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In which John discusses global human health, mental illness, and how metrics like Disability Adjusted Life Years (DALYs) can help us understand how severely mental illness affects human health around the world.

The SAMHSA hotline can help you access mental health care in the U.S.:
If you live outside the U.S., here are some international resources:

The health data for this video came from the Institute for Health Metrics and Evaluation:

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Good morning Hank, it's Tuesday.

This video eventually discusses mental illness, but first I would like to talk to you about the disability adjusted life year, which is very important despite having a boring name, kind of like Bradley Cooper, but perhaps even more important. So if we're gonna figure out how to improve human health, we obviously need to know what is causing human death.

Here's the global picture: IHD aka heart disease is by far the most common cause of death, stroke is also very common. I was surprised to learn that diarrhea causes about as many deaths as lung cancer, but in general this graphic looked pretty much how I expected it to. But that doesn't show us the whole picture because of course there is a big difference between dying at the age of 110 and dying at the age of 30.

And also dying is not the only health problem, although it is a big one. Many diseases can be disabling even if they aren't fatal and can keep people from leading healthy and productive lives. So how do we account for all of that?

Enter the disability adjusted life year or "DALY", which measures the expected years of health lost to a disease. While global causes of death look like this, global disease burden measured in terms of DALYs looks like this. Illnesses like malaria and diarrhea and pneumonia become much more prominent because they disproportionately affect younger people.

One of the biggest shifts you see when you measure health in DALYs is in mental health. In fact, mental illness and substance use disorders become the single biggest category of disease burden in the United States. At least by that measure what is still sometimes dismissed as "all in your head" or "not an actual health problem" is in fact our biggest health problem.

And that isn't a uniquely American phenomenon either. In Brazil for instance, mental illness is also responsible for more lost DALYs than any other single cause including heart disease. The same is true in France and the UK.

In China depression and anxiety robbed people of more years than liver cancer or diabetes. And even in extremely poor countries mental illness is a significant cause of death and disability. Like in Sierra Leone for instance, communicable diseases like malaria and meningitis and pneumonia are overwhelmingly the leading cause of lost life years, but mental illness still causes more disease burden than almost any other non communicable disease.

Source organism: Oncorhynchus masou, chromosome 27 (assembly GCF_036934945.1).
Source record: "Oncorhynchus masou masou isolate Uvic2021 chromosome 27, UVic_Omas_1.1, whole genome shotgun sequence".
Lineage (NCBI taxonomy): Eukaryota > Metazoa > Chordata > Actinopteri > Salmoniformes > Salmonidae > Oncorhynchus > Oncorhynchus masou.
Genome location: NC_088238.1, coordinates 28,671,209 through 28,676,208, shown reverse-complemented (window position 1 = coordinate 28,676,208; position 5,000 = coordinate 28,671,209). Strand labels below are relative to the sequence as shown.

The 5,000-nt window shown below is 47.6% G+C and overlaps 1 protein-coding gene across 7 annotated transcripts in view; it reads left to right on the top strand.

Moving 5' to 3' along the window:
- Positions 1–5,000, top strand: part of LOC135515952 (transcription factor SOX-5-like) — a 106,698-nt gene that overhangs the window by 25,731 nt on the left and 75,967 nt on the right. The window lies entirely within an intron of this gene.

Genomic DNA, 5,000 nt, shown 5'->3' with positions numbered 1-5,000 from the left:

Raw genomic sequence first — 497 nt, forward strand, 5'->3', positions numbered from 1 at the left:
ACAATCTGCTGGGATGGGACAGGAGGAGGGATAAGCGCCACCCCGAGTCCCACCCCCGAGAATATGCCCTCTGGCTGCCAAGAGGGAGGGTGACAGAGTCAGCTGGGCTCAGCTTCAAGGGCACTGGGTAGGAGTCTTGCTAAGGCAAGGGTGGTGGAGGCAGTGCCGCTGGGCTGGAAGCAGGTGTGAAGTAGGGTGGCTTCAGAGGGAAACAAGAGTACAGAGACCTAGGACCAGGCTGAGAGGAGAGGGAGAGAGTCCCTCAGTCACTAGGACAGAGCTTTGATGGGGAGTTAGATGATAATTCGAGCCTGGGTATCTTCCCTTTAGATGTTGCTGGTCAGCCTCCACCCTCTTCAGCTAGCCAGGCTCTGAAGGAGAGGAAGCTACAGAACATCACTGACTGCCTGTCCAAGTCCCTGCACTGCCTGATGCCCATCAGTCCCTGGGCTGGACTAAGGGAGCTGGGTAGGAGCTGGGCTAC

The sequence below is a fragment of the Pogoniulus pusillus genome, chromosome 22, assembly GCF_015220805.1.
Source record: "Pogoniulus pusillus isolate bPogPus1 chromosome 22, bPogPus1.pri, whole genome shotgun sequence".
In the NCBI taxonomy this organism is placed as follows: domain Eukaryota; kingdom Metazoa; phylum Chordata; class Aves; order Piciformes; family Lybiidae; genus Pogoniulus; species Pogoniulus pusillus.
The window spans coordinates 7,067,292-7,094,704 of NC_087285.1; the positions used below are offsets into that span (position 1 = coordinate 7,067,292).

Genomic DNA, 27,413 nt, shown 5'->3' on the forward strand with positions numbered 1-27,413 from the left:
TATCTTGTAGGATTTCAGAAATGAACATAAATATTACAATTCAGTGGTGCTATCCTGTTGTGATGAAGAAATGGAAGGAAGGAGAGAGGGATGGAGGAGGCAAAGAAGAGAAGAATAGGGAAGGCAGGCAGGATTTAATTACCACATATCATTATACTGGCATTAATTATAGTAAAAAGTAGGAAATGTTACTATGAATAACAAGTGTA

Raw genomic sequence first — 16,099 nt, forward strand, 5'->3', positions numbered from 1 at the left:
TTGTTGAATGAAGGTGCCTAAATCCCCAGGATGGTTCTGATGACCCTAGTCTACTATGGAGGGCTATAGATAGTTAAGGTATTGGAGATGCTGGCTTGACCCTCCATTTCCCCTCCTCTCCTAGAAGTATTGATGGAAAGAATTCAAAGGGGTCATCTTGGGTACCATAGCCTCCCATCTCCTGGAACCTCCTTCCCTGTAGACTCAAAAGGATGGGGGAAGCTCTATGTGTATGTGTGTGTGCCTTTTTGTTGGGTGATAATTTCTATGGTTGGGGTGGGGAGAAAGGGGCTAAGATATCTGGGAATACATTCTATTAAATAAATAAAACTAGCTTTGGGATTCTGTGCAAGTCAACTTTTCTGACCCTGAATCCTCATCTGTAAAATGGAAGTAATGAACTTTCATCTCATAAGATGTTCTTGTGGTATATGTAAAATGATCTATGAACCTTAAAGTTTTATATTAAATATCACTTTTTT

And while it is certainly a challenge to get good mental health care in most places, in poor countries it is extremely difficult. Many mentally ill people are chained to their beds in hospitals or group homes. In fact in Sierra Leone the practice of shackling just ended thanks to a huge effort from the Ministry of Health and slightly improved mental health funding.

That news should absolutely be celebrated. But Sierra Leone still faces huge mental health challenges. There are only two psychiatrists in a nation of seven million people and in other countries around the world many people are still in chains with absolutely no access to treatment.

When we measure health in DALYs it becomes clear that improving treatments for mental illness and access to those treatments should be a priority for every country's healthcare system. To quote a recent piece from The Economist: "Nobody spends enough on mental health." This is important to me personally because I wouldn't be able to function without the medication I take every day. It allows me to live with my thoughts rather than being controlled by them.

But I also think it's important for all of us to understand that mental illness is common everywhere in the world and it is serious. In fact, it's one of the world's leading health problems. The good news is that the vast vast majority of mental illness is treatable.

As I have said and written many times before, there really is hope, even when your brain tells you there isn't. Like a lot of people with chronic health problems I have lost time to my illness, but I also have a good and fulfilling life.

And I don't just think that's like possible for mentally ill people, I think it is common, at least when there is access to good treatment. But we need more of that access both in rich countries and in poor ones.

So one last note: If you think you might need mental health care, please talk to someone you trust about pursuing a treatment plan or consult some of the links in the doobly-doo below.

Hank, sometimes we just need to look at life daily.

I will see you on Friday.